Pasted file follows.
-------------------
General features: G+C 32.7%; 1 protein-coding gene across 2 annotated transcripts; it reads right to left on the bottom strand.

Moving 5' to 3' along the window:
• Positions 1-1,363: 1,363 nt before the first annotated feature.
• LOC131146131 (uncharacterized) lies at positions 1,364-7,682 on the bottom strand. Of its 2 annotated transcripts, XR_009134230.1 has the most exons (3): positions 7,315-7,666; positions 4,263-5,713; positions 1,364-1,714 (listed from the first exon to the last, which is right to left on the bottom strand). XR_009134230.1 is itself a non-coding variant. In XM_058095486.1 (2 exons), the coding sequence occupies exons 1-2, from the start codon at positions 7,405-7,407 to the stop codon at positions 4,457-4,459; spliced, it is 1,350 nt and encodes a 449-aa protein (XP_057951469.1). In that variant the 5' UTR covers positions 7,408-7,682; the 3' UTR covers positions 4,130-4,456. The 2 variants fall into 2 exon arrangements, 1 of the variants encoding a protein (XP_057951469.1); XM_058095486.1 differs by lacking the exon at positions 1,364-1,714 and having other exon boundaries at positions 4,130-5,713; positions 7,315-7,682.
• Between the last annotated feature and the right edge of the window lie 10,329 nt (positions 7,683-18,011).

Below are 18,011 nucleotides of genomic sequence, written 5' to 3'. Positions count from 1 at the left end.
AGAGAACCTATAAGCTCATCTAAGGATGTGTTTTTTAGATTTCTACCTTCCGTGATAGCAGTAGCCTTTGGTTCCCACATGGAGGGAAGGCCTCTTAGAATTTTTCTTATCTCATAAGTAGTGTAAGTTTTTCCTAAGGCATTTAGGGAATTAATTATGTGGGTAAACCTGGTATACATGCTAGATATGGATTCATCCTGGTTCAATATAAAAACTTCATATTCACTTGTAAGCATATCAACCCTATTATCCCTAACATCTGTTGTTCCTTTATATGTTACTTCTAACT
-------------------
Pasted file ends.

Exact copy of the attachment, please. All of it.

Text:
General features: G+C 32.7%; 1 protein-coding gene across 2 annotated transcripts; it reads right to left on the bottom strand.

Moving 5' to 3' along the window:
• Positions 1-1,363: 1,363 nt before the first annotated feature.
• LOC131146131 (uncharacterized) lies at positions 1,364-7,682 on the bottom strand. Of its 2 annotated transcripts, XR_009134230.1 has the most exons (3): positions 7,315-7,666; positions 4,263-5,713; positions 1,364-1,714 (listed from the first exon to the last, which is right to left on the bottom strand). XR_009134230.1 is itself a non-coding variant. In XM_058095486.1 (2 exons), the coding sequence occupies exons 1-2, from the start codon at positions 7,405-7,407 to the stop codon at positions 4,457-4,459; spliced, it is 1,350 nt and encodes a 449-aa protein (XP_057951469.1). In that variant the 5' UTR covers positions 7,408-7,682; the 3' UTR covers positions 4,130-4,456. The 2 variants fall into 2 exon arrangements, 1 of the variants encoding a protein (XP_057951469.1); XM_058095486.1 differs by lacking the exon at positions 1,364-1,714 and having other exon boundaries at positions 4,130-5,713; positions 7,315-7,682.
• Between the last annotated feature and the right edge of the window lie 10,329 nt (positions 7,683-18,011).

Below are 18,011 nucleotides of genomic sequence, written 5' to 3'. Positions count from 1 at the left end.
AGAGAACCTATAAGCTCATCTAAGGATGTGTTTTTTAGATTTCTACCTTCCGTGATAGCAGTAGCCTTTGGTTCCCACATGGAGGGAAGGCCTCTTAGAATTTTTCTTATCTCATAAGTAGTGTAAGTTTTTCCTAAGGCATTTAGGGAATTAATTATGTGGGTAAACCTGGTATACATGCTAGATATGGATTCATCCTGGTTCAATATAAAAACTTCATATTCACTTGTAAGCATATCAACCCTATTATCCCTAACATCTGTTGTTCCTTTATATGTTACTTCTAACT